The Promised Messiah (on whom be peace) said: ‘I was sent so that the era of truth and faith comes once again and righteousness is generated in hearts’. An Ahmadi who claims to come into the fold of the Bai’at of the Promised Messiah (on whom be peace) should always keep these words in view, should reflect over them and should try to adapt one’s life in accordance to them. This alone will make him/her one who honours the dues of Bai’at. Otherwise it is a mere claim to say that we are Ahmadi. The truth and the faith that the Promised Messiah (on whom be peace) wished to bring, for which his advent took place and which inspires Taqwa (righteousness) is nothing new. His words expressing that such a time ‘comes once again’ signify that such a time once was, but it ceased to be and it is the task of the Promised Messiah (on whom be peace) to revive it. Indeed, we are fully aware that the era of truth and faith with well-established righteousness came with its utmost glory and magnificence when God sent our master, the Holy Prophet (peace and blessings of Allah be on him) and perfected Shariah. As the Qur’an states: ‘…This day have I perfected your religion for you and completed My favour upon you and have chosen for you Islam as religion…’ (5:4). Thus no Ahmadi can even remotely imagine that the Promised Messiah (on whom be peace) brought any new message.
When we assert that as Ahmadis we have believed in the Promised Messiah (on whom be peace), we need to reflect whether we have tried to bring about those changes in our faith which the Qur’an teaches and the Companions of the Prophet (peace and blessings of Allah be on him) inculcated. Have we tried to instil that truth in ourselves which a large number of believers of the time of the Prophet (peace and blessings of Allah be on him) inculcated through a revolutionary change, have we inculcated that righteousness which we read about and listen to in the life of the Companions?
The Promised Messiah (on whom be peace) brought about such revolutionary changes in his companions and Hudhur often relates their accounts. After stating the words, ‘I was sent so that the era of truth and faith comes once again and righteousness is generated in hearts’, the Promised Messiah (on whom be peace) said, ‘these practices are the real reason of my being’. The Promised Messiah (on whom be peace) has also addressed his followers as ‘evergreen branches of my being’. In this regard, the practices that he has mentioned here alone would make us ‘evergreen branches’ because he called these practices the real reason of his being. It cannot be that some branches of a tree that bears sweet fruit yield toxic fruit or that dried off branches remain on such a tree. Dried off branches are always cut off. This should be a great cause for concern for us and we should always be cognisant of our responsibilities.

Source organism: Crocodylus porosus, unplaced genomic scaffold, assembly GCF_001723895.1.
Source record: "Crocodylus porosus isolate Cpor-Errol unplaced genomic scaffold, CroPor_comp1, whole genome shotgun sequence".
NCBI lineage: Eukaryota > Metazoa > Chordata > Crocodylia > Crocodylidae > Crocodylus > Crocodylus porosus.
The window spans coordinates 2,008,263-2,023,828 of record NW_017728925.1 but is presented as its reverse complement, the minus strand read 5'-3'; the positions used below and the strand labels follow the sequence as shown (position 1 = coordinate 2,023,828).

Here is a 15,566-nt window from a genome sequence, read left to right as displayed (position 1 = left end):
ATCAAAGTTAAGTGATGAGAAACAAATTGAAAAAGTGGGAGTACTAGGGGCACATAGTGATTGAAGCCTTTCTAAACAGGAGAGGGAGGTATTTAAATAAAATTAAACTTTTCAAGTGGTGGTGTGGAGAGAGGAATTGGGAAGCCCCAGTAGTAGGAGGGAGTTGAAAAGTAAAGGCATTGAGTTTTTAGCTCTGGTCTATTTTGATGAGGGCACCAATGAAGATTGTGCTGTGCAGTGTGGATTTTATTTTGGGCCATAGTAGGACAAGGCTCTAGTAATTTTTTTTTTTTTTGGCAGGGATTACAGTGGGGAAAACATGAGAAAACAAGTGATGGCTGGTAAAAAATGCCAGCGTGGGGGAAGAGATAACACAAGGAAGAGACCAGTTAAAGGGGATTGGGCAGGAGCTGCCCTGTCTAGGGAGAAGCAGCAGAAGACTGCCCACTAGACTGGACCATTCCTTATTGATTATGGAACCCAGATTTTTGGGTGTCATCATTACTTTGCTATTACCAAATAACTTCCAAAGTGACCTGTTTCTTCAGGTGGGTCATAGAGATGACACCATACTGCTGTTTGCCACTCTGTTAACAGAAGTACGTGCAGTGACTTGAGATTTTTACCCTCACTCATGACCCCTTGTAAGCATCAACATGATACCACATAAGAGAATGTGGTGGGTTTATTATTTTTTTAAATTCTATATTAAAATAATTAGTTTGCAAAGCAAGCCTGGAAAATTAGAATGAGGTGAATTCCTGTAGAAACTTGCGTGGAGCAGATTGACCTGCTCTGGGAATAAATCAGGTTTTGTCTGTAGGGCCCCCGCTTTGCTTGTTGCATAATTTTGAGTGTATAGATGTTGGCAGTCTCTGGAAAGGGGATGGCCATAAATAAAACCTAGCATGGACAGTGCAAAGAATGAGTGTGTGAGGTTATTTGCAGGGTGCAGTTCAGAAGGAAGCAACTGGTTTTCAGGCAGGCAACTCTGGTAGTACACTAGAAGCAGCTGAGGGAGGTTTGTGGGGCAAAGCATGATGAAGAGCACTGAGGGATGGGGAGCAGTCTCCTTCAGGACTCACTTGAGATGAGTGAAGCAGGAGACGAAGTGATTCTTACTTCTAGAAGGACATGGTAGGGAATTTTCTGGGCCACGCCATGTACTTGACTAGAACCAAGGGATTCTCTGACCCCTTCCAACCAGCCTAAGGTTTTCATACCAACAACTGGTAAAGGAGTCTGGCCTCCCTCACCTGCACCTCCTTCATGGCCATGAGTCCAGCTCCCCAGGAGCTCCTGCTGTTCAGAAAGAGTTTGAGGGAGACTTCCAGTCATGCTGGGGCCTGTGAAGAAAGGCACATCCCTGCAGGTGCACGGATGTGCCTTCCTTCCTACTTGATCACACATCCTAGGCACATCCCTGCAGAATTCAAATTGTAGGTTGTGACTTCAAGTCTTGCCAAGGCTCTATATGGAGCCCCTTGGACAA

When Hudhur listens to or reads about the accounts of the newcomers in Ahmadiyyat, his faith enhances. However, when Hudhur hears of weaknesses creeping in a few of those whose forefathers were Ahmadis, and there are many whose were, it is sad and painful that they are not attentive towards the practices of their elders. At times, being a born Ahmadi makes one indolent. We should look into our hearts and self-reflect lest we are edging towards such indolence that God forbid, indeed God forbid, would close the doors of return on us.
The Promised Messiah (on whom be peace) has drawn a lot of attention in his pronouncements and writings that the true spirit of Ahmadiyyat can only be sustained when we continue to self-reflect and when there is no conflict between our word and deed. He said that he had repeatedly mentioned that as regards appearances, Ahmadis and the other Muslims are the same. They are the same in terms of being called Muslim, in saying the Kalima and in following the Qur’an. As such they are the same in making these claims, but God is not merely pleased with claims. He added, ‘unless a claim is accompanied with reality and in corroboration of the claim there is practical evidence and testimony of a change in condition. For this, often times, I am deeply saddened by this grief.’